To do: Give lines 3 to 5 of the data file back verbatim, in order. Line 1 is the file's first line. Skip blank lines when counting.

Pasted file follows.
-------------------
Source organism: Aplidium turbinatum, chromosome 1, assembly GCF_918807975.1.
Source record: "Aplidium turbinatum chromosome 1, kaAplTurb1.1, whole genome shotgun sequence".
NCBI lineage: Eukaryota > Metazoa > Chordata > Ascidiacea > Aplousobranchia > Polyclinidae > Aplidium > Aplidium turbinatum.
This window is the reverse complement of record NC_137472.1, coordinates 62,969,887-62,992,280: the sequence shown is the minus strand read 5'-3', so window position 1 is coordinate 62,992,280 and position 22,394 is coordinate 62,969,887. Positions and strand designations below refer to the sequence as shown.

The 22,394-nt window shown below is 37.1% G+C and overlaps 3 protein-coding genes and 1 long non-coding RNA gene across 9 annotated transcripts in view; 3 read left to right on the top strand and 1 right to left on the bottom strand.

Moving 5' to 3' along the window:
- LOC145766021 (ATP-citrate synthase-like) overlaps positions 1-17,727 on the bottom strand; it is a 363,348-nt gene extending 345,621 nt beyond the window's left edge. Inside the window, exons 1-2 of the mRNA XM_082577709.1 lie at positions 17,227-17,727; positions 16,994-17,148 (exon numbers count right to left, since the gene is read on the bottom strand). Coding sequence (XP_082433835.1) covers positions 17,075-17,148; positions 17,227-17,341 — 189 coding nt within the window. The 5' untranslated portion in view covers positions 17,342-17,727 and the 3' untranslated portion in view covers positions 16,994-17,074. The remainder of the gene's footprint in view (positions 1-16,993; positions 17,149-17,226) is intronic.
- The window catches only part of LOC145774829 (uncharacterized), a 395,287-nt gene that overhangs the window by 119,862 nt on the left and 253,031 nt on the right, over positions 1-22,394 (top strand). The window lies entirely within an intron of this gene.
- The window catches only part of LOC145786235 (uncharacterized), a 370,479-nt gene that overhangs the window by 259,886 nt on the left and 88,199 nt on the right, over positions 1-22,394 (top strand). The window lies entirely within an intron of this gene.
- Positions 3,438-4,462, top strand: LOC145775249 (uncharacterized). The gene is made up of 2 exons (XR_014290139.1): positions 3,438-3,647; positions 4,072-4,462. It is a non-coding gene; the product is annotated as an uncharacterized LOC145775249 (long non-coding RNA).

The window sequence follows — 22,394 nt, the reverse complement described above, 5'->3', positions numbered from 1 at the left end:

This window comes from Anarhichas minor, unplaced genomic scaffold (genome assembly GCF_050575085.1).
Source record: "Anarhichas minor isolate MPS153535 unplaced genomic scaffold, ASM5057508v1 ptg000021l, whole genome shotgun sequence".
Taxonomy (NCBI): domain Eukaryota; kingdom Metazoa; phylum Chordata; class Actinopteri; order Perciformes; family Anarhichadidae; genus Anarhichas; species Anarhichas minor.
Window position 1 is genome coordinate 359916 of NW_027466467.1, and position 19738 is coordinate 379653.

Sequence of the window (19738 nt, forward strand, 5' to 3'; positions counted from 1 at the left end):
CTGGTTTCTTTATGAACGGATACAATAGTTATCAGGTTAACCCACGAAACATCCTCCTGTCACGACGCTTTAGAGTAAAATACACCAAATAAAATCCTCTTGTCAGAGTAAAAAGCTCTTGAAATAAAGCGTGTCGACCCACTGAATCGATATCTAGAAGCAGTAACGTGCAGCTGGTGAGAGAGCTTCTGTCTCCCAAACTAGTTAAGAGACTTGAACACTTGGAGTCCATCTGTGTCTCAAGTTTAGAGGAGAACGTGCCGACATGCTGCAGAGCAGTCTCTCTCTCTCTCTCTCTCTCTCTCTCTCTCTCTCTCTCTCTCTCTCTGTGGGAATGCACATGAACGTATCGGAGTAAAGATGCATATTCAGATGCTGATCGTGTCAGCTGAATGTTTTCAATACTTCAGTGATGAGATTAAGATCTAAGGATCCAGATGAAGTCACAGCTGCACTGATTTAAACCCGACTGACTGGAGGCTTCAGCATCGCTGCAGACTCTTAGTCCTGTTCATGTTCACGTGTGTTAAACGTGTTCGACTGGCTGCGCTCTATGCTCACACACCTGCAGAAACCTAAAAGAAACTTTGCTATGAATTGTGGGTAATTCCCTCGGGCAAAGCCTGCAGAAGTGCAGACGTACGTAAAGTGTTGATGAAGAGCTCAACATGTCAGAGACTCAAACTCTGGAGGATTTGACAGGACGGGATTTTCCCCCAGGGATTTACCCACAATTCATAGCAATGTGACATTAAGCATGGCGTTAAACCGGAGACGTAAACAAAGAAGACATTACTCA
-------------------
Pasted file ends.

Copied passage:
NCBI lineage: Eukaryota > Metazoa > Chordata > Ascidiacea > Aplousobranchia > Polyclinidae > Aplidium > Aplidium turbinatum.
This window is the reverse complement of record NC_137472.1, coordinates 62,969,887-62,992,280: the sequence shown is the minus strand read 5'-3', so window position 1 is coordinate 62,992,280 and position 22,394 is coordinate 62,969,887. Positions and strand designations below refer to the sequence as shown.

The 22,394-nt window shown below is 37.1% G+C and overlaps 3 protein-coding genes and 1 long non-coding RNA gene across 9 annotated transcripts in view; 3 read left to right on the top strand and 1 right to left on the bottom strand.